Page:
Another wetwork nightmare that should delight fans of Haters and intrigue writers who wallow in the genre.


Fifteen people trapped on a remote island in the North Sea struggle to survive during a violent outbreak.

This nasty new piece by prolific horror writer Moody (Strangers, 2014, etc.) is a side-quel to his popular survival trilogy that began with Haters (2006). He’s taken a different tack here, one that feels much more like a cinematic work than a literary one. Where Haters followed a single character, here Moody pulls back to a third-person omniscient POV to follow a Battle Royale–style contest of wits and guts among 15 people. The book is set on Skek, a deserted island once home to a military outpost and a science expedition, now the base for an extreme sports team-building enterprise. When a violent epidemic takes hold, things go sideways in a hurry. A young woman is shoved off a cliff after attacking another team member. A passenger ferry is found smashed up on shore, with only a bloody aftermath to reveal the fate of its passengers. Even amid all this terror, our heroes are delightfully self-aware. “It’s a bit bloody shortsighted if you ask me,” says one. “You’re running an extreme-sports center in the middle of the bloody ocean, and you don’t have a viable escape route?” In another exchange, a character named Paul calls out the most obvious analogy to his mate Matt. “It’s just that this sounds like the start of a shitty zombie movie, that’s all. It sounds fucking stupid, if I’m honest.” As with its spiritual predecessors, soon the remaining dozen or so survivors are divided between “Haters” and the “Unchanged,” hurtling toward the inevitable cliffhanger. It’s not high art by any stretch and lacks the sociological inquiry of Max Brooks’ World War Z, but for a bloody fun ride, it gets the job done.

Another wetwork nightmare that should delight fans of Haters and intrigue writers who wallow in the genre.

Pub Date: Dec. 5, 2017

ISBN: 978-1-250-10841-8

Page Count: 336

Publisher: St. Martin's

Review Posted Online: Sept. 18, 2017

Kirkus Reviews Issue: Oct. 1, 2017

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A tasty, if not always tasteful, tale of supernatural mayhem that fans of King and Crichton alike will enjoy.

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Are we not men? We are—well, ask Bigfoot, as Brooks does in this delightful yarn, following on his bestseller World War Z (2006).

A zombie apocalypse is one thing. A volcanic eruption is quite another, for, as the journalist who does a framing voice-over narration for Brooks’ latest puts it, when Mount Rainier popped its cork, “it was the psychological aspect, the hyperbole-fueled hysteria that had ended up killing the most people.” Maybe, but the sasquatches whom the volcano displaced contributed to the statistics, too, if only out of self-defense. Brooks places the epicenter of the Bigfoot war in a high-tech hideaway populated by the kind of people you might find in a Jurassic Park franchise: the schmo who doesn’t know how to do much of anything but tries anyway, the well-intentioned bleeding heart, the know-it-all intellectual who turns out to know the wrong things, the immigrant with a tough backstory and an instinct for survival. Indeed, the novel does double duty as a survival manual, packed full of good advice—for instance, try not to get wounded, for “injury turns you from a giver to a taker. Taking up our resources, our time to care for you.” Brooks presents a case for making room for Bigfoot in the world while peppering his narrative with timely social criticism about bad behavior on the human side of the conflict: The explosion of Rainier might have been better forecast had the president not slashed the budget of the U.S. Geological Survey, leading to “immediate suspension of the National Volcano Early Warning System,” and there’s always someone around looking to monetize the natural disaster and the sasquatch-y onslaught that follows. Brooks is a pro at building suspense even if it plays out in some rather spectacularly yucky episodes, one involving a short spear that takes its name from “the sucking sound of pulling it out of the dead man’s heart and lungs.” Grossness aside, it puts you right there on the scene.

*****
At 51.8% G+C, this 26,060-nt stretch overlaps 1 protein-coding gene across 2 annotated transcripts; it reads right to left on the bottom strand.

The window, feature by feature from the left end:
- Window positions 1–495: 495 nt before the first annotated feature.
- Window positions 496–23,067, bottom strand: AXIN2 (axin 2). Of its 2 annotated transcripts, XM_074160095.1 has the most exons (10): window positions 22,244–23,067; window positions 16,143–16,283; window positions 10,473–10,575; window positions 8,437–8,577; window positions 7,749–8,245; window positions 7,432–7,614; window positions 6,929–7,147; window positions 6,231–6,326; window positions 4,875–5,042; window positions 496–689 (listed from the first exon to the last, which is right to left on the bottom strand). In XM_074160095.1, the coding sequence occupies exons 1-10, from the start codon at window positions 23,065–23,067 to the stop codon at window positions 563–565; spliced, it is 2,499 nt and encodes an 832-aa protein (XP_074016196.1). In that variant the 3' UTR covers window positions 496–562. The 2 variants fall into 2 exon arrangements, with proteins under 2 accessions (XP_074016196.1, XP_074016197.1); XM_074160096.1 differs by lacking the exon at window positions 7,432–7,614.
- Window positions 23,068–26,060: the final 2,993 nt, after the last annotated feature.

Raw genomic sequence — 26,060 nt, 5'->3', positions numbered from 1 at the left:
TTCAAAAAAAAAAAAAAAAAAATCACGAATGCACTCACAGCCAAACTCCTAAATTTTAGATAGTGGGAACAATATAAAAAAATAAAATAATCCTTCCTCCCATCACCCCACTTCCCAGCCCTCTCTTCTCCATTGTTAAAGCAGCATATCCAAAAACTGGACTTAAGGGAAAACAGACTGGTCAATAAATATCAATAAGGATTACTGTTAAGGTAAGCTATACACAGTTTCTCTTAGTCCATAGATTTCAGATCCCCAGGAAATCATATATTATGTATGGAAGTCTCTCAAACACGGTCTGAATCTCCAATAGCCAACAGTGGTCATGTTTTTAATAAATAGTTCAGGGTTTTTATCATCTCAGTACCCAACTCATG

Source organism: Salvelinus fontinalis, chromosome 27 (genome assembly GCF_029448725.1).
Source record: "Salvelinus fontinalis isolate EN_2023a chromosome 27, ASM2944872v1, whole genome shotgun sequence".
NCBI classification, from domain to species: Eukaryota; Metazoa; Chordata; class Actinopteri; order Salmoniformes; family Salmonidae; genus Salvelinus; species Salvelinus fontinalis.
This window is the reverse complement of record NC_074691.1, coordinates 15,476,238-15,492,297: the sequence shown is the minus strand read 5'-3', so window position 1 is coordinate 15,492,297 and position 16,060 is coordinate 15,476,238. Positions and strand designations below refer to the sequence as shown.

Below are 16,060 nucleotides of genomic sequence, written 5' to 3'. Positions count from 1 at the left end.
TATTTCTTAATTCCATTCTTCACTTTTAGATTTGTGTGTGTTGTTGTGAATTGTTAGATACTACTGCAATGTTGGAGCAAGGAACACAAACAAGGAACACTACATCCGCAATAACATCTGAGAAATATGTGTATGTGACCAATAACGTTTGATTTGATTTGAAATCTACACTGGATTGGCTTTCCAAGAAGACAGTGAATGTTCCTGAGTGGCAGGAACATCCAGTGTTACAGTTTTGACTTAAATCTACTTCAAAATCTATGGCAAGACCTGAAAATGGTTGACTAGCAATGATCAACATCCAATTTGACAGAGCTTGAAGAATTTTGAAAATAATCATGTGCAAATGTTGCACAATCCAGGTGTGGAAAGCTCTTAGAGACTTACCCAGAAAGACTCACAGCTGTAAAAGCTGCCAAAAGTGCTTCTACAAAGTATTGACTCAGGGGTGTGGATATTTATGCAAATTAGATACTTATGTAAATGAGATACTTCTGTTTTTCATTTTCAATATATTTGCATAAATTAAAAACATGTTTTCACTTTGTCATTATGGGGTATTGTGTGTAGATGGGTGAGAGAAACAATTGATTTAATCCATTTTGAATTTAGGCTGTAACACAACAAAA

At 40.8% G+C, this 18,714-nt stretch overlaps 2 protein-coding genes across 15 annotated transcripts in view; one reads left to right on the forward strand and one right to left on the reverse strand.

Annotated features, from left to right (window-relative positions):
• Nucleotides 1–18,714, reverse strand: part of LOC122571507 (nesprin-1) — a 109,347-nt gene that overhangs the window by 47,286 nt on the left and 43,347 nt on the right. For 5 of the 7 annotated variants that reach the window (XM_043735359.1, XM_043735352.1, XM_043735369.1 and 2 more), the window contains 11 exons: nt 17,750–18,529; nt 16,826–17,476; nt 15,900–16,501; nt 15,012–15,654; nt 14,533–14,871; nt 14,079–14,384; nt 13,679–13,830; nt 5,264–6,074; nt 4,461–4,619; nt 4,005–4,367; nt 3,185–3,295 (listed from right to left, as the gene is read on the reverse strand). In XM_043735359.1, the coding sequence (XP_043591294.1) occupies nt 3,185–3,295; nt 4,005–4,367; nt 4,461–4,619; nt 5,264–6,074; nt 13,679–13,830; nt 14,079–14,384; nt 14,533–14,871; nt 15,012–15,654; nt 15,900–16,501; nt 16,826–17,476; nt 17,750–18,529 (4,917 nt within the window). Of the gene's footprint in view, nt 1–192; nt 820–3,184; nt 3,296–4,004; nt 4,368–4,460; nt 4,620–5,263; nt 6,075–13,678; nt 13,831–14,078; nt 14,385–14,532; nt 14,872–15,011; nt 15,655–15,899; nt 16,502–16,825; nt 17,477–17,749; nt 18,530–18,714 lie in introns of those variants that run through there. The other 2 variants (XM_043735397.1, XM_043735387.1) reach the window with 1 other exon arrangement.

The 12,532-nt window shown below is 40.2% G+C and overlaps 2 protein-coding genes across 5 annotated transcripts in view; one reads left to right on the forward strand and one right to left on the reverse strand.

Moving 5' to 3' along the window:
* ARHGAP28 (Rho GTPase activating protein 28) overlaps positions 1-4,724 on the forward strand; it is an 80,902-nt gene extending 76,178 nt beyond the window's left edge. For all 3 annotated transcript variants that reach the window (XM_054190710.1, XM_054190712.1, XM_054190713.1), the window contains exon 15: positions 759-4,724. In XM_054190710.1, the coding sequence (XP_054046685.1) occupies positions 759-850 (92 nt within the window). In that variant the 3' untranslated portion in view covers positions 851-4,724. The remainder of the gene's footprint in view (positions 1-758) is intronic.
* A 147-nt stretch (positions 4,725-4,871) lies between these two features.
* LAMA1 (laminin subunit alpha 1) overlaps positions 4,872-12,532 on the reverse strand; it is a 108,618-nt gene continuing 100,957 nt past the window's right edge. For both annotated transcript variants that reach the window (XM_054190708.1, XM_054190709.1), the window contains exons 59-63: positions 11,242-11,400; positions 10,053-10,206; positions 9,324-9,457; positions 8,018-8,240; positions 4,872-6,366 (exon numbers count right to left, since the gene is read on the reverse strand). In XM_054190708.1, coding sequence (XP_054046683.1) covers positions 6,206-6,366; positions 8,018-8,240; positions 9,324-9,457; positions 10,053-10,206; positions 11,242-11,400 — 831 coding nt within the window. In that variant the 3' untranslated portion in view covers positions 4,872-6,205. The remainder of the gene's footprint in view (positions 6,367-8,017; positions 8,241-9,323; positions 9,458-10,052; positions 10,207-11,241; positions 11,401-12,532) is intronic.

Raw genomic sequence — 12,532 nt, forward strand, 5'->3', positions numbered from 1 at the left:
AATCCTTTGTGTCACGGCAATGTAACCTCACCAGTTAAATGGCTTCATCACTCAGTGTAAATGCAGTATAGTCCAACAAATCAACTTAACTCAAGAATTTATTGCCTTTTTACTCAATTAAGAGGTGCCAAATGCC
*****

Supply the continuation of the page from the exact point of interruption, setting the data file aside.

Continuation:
A tasty, if not always tasteful, tale of supernatural mayhem that fans of King and Crichton alike will enjoy.

Pub Date: June 16, 2020

ISBN: 978-1-9848-2678-7

Page Count: 304

Publisher: Del Rey/Ballantine

Review Posted Online: Feb. 10, 2020

Kirkus Reviews Issue: March 1, 2020

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This future space fantasy might start an underground craze.

It feeds on the shades of Edgar Rice Burroughs (the Martian series), Aeschylus, Christ and J.R. Tolkien. The novel has a closed system of internal cross-references, and features a glossary, maps and appendices dealing with future religions and ecology. Dune itself is a desert planet where a certain spice liquor is mined in the sands; the spice is a supremely addictive narcotic and control of its distribution means control of the universe. This at a future time when the human race has reached a point of intellectual stagnation. What is needed is a Messiah. That's our hero, called variously Paul, then Muad'Dib (the One Who Points the Way), then Kwisatz Haderach (the space-time Messiah). Paul, who is a member of the House of Atreides (!), suddenly blooms in his middle teens with an ability to read the future and the reader too will be fascinated with the outcome of this projection.

With its bug-eyed monsters, one might think Dune was written thirty years ago; it has a fantastically complex schemata and it should interest advanced sci-fi devotees.

Pub Date: Oct. 15, 1965

ISBN: 0441013597

Page Count: 411

Publisher: Chilton

Review Posted Online: Nov. 2, 2011

Kirkus Reviews Issue: Oct. 1, 1965

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